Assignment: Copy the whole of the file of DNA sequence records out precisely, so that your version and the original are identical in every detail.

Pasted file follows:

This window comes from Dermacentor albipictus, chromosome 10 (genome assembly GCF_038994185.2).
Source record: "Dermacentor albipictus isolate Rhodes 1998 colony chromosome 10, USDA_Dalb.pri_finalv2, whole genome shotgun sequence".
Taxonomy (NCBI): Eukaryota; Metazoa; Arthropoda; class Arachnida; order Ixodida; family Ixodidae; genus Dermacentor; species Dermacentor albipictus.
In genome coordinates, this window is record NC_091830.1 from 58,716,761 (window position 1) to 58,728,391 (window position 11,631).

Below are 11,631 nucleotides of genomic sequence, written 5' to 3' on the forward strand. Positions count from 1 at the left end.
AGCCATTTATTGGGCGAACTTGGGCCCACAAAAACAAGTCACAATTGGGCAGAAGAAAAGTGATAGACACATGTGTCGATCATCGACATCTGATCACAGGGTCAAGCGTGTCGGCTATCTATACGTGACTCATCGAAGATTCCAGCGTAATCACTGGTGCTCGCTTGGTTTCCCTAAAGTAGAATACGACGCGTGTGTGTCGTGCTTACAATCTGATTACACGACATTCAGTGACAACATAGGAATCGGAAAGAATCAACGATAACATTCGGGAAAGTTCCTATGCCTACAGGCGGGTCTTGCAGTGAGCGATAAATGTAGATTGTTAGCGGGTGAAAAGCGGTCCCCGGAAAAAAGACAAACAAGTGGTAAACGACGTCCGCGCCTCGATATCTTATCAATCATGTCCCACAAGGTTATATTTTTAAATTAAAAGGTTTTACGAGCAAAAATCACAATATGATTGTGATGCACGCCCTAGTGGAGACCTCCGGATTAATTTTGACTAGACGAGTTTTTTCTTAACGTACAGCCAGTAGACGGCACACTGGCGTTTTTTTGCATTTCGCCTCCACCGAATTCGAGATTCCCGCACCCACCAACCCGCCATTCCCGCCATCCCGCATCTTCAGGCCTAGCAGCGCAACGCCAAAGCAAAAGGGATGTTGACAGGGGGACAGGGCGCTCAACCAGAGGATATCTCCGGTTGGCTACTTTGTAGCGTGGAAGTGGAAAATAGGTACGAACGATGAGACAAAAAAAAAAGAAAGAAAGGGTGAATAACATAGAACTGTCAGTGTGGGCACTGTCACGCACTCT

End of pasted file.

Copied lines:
This window comes from Dermacentor albipictus, chromosome 10 (genome assembly GCF_038994185.2).
Source record: "Dermacentor albipictus isolate Rhodes 1998 colony chromosome 10, USDA_Dalb.pri_finalv2, whole genome shotgun sequence".
Taxonomy (NCBI): Eukaryota; Metazoa; Arthropoda; class Arachnida; order Ixodida; family Ixodidae; genus Dermacentor; species Dermacentor albipictus.
In genome coordinates, this window is record NC_091830.1 from 58,716,761 (window position 1) to 58,728,391 (window position 11,631).

Below are 11,631 nucleotides of genomic sequence, written 5' to 3' on the forward strand. Positions count from 1 at the left end.
AGCCATTTATTGGGCGAACTTGGGCCCACAAAAACAAGTCACAATTGGGCAGAAGAAAAGTGATAGACACATGTGTCGATCATCGACATCTGATCACAGGGTCAAGCGTGTCGGCTATCTATACGTGACTCATCGAAGATTCCAGCGTAATCACTGGTGCTCGCTTGGTTTCCCTAAAGTAGAATACGACGCGTGTGTGTCGTGCTTACAATCTGATTACACGACATTCAGTGACAACATAGGAATCGGAAAGAATCAACGATAACATTCGGGAAAGTTCCTATGCCTACAGGCGGGTCTTGCAGTGAGCGATAAATGTAGATTGTTAGCGGGTGAAAAGCGGTCCCCGGAAAAAAGACAAACAAGTGGTAAACGACGTCCGCGCCTCGATATCTTATCAATCATGTCCCACAAGGTTATATTTTTAAATTAAAAGGTTTTACGAGCAAAAATCACAATATGATTGTGATGCACGCCCTAGTGGAGACCTCCGGATTAATTTTGACTAGACGAGTTTTTTCTTAACGTACAGCCAGTAGACGGCACACTGGCGTTTTTTTGCATTTCGCCTCCACCGAATTCGAGATTCCCGCACCCACCAACCCGCCATTCCCGCCATCCCGCATCTTCAGGCCTAGCAGCGCAACGCCAAAGCAAAAGGGATGTTGACAGGGGGACAGGGCGCTCAACCAGAGGATATCTCCGGTTGGCTACTTTGTAGCGTGGAAGTGGAAAATAGGTACGAACGATGAGACAAAAAAAAAAGAAAGAAAGGGTGAATAACATAGAACTGTCAGTGTGGGCACTGTCACGCACTCT